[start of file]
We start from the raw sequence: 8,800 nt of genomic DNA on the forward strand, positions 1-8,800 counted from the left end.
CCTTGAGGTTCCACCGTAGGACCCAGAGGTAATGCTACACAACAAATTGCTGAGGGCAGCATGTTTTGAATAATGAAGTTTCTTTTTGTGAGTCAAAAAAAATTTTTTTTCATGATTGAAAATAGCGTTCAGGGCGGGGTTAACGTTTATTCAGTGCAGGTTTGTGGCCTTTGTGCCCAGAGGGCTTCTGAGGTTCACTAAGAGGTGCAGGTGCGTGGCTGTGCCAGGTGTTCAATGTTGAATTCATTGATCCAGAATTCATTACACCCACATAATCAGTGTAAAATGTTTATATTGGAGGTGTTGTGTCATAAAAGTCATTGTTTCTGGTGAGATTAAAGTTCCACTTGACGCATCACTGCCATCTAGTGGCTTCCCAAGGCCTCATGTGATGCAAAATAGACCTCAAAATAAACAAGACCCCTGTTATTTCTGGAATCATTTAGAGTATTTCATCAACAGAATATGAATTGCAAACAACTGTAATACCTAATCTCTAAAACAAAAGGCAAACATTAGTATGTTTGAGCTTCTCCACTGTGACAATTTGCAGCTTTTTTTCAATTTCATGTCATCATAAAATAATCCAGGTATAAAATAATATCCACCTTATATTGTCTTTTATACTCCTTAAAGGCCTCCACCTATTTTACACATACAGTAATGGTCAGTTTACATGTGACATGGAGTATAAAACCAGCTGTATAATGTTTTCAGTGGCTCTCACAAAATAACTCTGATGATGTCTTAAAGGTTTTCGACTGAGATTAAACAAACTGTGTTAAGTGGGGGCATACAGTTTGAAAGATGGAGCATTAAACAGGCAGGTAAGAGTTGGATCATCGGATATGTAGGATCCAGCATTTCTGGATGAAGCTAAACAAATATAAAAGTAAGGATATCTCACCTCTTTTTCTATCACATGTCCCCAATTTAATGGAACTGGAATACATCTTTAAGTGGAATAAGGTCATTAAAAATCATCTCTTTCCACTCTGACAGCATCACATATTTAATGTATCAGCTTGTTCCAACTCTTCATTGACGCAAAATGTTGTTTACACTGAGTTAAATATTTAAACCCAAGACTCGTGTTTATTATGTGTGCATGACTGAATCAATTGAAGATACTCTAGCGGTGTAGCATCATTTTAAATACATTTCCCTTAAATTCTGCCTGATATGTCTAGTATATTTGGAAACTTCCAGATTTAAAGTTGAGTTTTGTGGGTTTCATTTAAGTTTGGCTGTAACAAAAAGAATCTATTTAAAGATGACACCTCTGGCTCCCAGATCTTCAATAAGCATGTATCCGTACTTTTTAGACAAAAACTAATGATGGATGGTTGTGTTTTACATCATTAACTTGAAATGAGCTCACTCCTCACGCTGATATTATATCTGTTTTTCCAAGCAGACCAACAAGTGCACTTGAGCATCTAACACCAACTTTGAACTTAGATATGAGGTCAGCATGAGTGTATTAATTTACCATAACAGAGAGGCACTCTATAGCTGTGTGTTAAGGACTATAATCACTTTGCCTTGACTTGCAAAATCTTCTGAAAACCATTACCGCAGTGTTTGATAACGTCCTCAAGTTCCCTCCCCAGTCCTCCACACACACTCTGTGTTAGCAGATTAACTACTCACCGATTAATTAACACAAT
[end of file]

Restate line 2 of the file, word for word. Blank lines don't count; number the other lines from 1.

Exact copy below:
CCTTGAGGTTCCACCGTAGGACCCAGAGGTAATGCTACACAACAAATTGCTGAGGGCAGCATGTTTTGAATAATGAAGTTTCTTTTTGTGAGTCAAAAAAAATTTTTTTTCATGATTGAAAATAGCGTTCAGGGCGGGGTTAACGTTTATTCAGTGCAGGTTTGTGGCCTTTGTGCCCAGAGGGCTTCTGAGGTTCACTAAGAGGTGCAGGTGCGTGGCTGTGCCAGGTGTTCAATGTTGAATTCATTGATCCAGAATTCATTACACCCACATAATCAGTGTAAAATGTTTATATTGGAGGTGTTGTGTCATAAAAGTCATTGTTTCTGGTGAGATTAAAGTTCCACTTGACGCATCACTGCCATCTAGTGGCTTCCCAAGGCCTCATGTGATGCAAAATAGACCTCAAAATAAACAAGACCCCTGTTATTTCTGGAATCATTTAGAGTATTTCATCAACAGAATATGAATTGCAAACAACTGTAATACCTAATCTCTAAAACAAAAGGCAAACATTAGTATGTTTGAGCTTCTCCACTGTGACAATTTGCAGCTTTTTTTCAATTTCATGTCATCATAAAATAATCCAGGTATAAAATAATATCCACCTTATATTGTCTTTTATACTCCTTAAAGGCCTCCACCTATTTTACACATACAGTAATGGTCAGTTTACATGTGACATGGAGTATAAAACCAGCTGTATAATGTTTTCAGTGGCTCTCACAAAATAACTCTGATGATGTCTTAAAGGTTTTCGACTGAGATTAAACAAACTGTGTTAAGTGGGGGCATACAGTTTGAAAGATGGAGCATTAAACAGGCAGGTAAGAGTTGGATCATCGGATATGTAGGATCCAGCATTTCTGGATGAAGCTAAACAAATATAAAAGTAAGGATATCTCACCTCTTTTTCTATCACATGTCCCCAATTTAATGGAACTGGAATACATCTTTAAGTGGAATAAGGTCATTAAAAATCATCTCTTTCCACTCTGACAGCATCACATATTTAATGTATCAGCTTGTTCCAACTCTTCATTGACGCAAAATGTTGTTTACACTGAGTTAAATATTTAAACCCAAGACTCGTGTTTATTATGTGTGCATGACTGAATCAATTGAAGATACTCTAGCGGTGTAGCATCATTTTAAATACATTTCCCTTAAATTCTGCCTGATATGTCTAGTATATTTGGAAACTTCCAGATTTAAAGTTGAGTTTTGTGGGTTTCATTTAAGTTTGGCTGTAACAAAAAGAATCTATTTAAAGATGACACCTCTGGCTCCCAGATCTTCAATAAGCATGTATCCGTACTTTTTAGACAAAAACTAATGATGGATGGTTGTGTTTTACATCATTAACTTGAAATGAGCTCACTCCTCACGCTGATATTATATCTGTTTTTCCAAGCAGACCAACAAGTGCACTTGAGCATCTAACACCAACTTTGAACTTAGATATGAGGTCAGCATGAGTGTATTAATTTACCATAACAGAGAGGCACTCTATAGCTGTGTGTTAAGGACTATAATCACTTTGCCTTGACTTGCAAAATCTTCTGAAAACCATTACCGCAGTGTTTGATAACGTCCTCAAGTTCCCTCCCCAGTCCTCCACACACACTCTGTGTTAGCAGATTAACTACTCACCGATTAATTAACACAAT